When Dominick Lucenti rolled out on a bootleg, Ott fired in from his defensive end spot to immediately destroy the play. Ott threw Lucenti down for a seven-yard loss and Montrose never saw the ball again.
"I didn't think they were going to throw," Ott said. "I was thinking quarterback sneak and took an inside blitz."
Ott maintained enough of an outside angle to keep Lucenti from ever having a chance to turn the corner.
Susquehanna then ran the final 6:33 off the clock, moving to the Montrose 5 before kneeling on the ball on the final play.
Dorunda converted two fourth-down situations with runs of six and 12 yards to keep the drive moving.
The Sabers had four of their five second-half first downs in the closing drive.
Otherwise, the second half was about defense.
Jenkins broke into the backfield to force a six-yard loss. That play combined with a penalty to stop Montrose's first possession.
The Meteors converted two third-down situations to reach the Sabers 9 on the next possession. Dennis Moore ran eight yards for one conversion and Lucenti hit Smith with a pass that turned into a 30-yard gain for the other.
Working from inside the 10, the Sabers drove the Meteors back then took the ball away.
Taylor blitzed and caught Smith on a pitch to throw him for an eight-yard loss on first down.
Jenkins penetrated to break up an inside reverse to Moore for a three-yard loss on the next play.
Ott pressured from the outside and hit Lucenti's arm as he tried to throw on a third-down rollout.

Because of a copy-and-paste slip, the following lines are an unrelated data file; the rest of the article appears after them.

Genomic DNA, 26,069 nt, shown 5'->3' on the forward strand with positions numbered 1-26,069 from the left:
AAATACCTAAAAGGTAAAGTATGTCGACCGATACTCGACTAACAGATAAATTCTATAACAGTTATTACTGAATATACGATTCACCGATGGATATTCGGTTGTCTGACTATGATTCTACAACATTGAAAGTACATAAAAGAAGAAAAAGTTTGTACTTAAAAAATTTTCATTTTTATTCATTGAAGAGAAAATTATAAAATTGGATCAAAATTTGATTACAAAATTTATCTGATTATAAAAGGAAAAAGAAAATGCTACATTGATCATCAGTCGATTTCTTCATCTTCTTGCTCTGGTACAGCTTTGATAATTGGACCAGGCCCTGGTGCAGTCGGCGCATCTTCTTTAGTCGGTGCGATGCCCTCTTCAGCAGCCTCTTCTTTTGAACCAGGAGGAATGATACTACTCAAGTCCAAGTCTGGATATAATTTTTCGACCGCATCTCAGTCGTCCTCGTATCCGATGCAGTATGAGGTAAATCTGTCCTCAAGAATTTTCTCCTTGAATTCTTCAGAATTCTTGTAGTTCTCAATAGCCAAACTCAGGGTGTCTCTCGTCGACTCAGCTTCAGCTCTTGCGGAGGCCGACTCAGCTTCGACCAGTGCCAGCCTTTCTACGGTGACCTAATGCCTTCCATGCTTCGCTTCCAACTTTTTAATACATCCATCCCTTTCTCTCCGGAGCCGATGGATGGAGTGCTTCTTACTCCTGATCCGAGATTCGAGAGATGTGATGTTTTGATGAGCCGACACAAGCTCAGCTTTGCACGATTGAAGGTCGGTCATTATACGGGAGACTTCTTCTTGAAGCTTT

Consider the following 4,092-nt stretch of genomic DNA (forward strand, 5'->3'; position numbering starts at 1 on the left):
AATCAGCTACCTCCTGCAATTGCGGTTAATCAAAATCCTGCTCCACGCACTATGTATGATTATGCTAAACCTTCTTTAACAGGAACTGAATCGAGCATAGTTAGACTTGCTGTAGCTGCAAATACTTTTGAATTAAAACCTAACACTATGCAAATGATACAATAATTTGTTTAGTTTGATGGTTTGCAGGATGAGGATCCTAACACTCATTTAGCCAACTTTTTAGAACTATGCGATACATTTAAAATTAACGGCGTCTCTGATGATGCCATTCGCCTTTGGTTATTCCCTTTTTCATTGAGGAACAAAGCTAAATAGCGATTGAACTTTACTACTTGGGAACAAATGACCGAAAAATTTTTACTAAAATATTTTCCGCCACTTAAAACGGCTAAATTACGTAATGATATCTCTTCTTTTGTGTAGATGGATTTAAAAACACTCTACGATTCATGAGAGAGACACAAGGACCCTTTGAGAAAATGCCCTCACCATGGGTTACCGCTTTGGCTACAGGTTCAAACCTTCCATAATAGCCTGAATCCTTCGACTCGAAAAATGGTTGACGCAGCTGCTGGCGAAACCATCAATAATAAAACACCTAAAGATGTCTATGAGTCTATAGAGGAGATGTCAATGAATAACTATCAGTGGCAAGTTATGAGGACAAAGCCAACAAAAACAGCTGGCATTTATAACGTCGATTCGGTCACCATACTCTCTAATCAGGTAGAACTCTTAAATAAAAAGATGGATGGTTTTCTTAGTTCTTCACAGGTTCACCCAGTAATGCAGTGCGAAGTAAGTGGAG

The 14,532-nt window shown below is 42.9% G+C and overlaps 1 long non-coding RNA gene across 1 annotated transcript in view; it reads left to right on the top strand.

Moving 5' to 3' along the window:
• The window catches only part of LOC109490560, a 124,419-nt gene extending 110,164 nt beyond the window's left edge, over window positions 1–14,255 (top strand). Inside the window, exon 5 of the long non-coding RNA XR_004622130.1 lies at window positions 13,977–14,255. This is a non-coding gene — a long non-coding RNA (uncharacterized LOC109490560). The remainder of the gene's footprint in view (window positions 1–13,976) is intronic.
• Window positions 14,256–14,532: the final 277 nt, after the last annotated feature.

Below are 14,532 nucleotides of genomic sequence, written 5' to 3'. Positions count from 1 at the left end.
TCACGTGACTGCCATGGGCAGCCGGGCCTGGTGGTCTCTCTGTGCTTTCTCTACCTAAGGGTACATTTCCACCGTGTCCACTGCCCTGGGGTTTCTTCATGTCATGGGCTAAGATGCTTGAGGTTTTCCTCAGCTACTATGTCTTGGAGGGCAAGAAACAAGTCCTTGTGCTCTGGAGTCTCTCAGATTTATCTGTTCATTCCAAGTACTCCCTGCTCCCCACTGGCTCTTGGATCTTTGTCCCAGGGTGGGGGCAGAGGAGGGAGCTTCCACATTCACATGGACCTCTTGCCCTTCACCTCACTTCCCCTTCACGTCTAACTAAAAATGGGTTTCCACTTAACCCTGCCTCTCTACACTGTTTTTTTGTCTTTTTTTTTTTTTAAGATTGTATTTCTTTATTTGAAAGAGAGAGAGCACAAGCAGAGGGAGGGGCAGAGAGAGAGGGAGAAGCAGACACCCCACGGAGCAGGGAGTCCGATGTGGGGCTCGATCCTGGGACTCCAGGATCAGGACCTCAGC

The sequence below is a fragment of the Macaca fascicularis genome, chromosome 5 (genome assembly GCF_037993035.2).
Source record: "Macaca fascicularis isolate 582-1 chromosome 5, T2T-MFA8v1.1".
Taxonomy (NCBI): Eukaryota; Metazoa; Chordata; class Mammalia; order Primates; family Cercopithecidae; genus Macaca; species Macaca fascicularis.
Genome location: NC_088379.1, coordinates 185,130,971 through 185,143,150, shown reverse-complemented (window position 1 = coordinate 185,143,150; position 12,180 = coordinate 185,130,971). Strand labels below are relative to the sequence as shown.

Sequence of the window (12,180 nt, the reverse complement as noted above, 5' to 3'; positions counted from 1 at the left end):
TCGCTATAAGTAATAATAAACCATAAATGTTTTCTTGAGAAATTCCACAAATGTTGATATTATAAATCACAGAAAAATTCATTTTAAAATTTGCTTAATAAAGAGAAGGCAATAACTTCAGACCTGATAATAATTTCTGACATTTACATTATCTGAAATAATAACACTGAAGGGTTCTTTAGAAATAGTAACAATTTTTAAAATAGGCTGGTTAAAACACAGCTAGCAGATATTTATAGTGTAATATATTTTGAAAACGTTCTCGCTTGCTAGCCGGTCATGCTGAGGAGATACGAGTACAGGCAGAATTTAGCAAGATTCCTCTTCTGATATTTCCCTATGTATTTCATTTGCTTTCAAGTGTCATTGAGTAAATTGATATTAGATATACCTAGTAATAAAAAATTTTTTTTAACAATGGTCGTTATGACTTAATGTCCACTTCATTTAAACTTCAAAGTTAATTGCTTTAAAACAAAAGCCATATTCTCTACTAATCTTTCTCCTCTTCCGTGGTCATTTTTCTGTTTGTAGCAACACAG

Lucenti then scrambled on fourth down, only to be caught by Ott, who stripped the ball away and recovered the fumble.
"They were a tough team," Ott said. "We just held our ground and did what we had to do.
"We played as a team."
It was hard to tell at the time, but the first big stop by the Sabers was when they shut down a run for a two-point conversion attempt after the Meteors opened the scoring with 6:09 left in the half.
Smith went 18 yards to complete a 75-yard drive in which he carried five times for 34 yards. Moore started the drive with a 15-yard run.
Susquehanna also started the ensuing drive with a 15-yard gain.
A roughing the passer penalty against Montrose got the drive started. Dorunda ran 39 yards to the Meteors 14 on the next play and eventually scored on a one-yard run with 4:16 left in the half.
Armonso Vevenzio kicked the deciding extra point.
Montrose (0-2) used a balanced attack to rush for 202 yards. Moore was 8-for-68, Smith was 14-for-51, Jared Fowler was 13-for-48 and Lucenti was 13-for-35.
WEEK IN REVIEW
There is no question that Rich Thompson would have liked to produce more at the plate in this, his sixth, season as a professional baseball player.
Thompson showed once again, however, that there are few players anywhere in baseball who can run the bases like he does.
The 26-year-old Montrose graduate shared the Class AA Eastern League lead in stolen bases despite playing in the International League for the first 5 1/2 weeks of the season.
Thompson tied teammate Rajai Davis with 45 stolen bases, but clearly was the better base stealer. Thompson got his steals in 94 games and was caught just six times. Davis got his steals in 123 games and was caught nine times.
In fact, Thompson compares very favorably with every one of the EL's other players who ranked in the top 10 in stolen bases.
Thompson got on base by hit or walk just 119 times, but made up for it by stealing almost every time there was an open base.
Every other player in the top 10 had at least 108 games, got on base by hit or walk at least 145 times and was caught at least seven times. The average player in the top 10 played in 129 games, got on base 184 times and was caught stealing 11 times.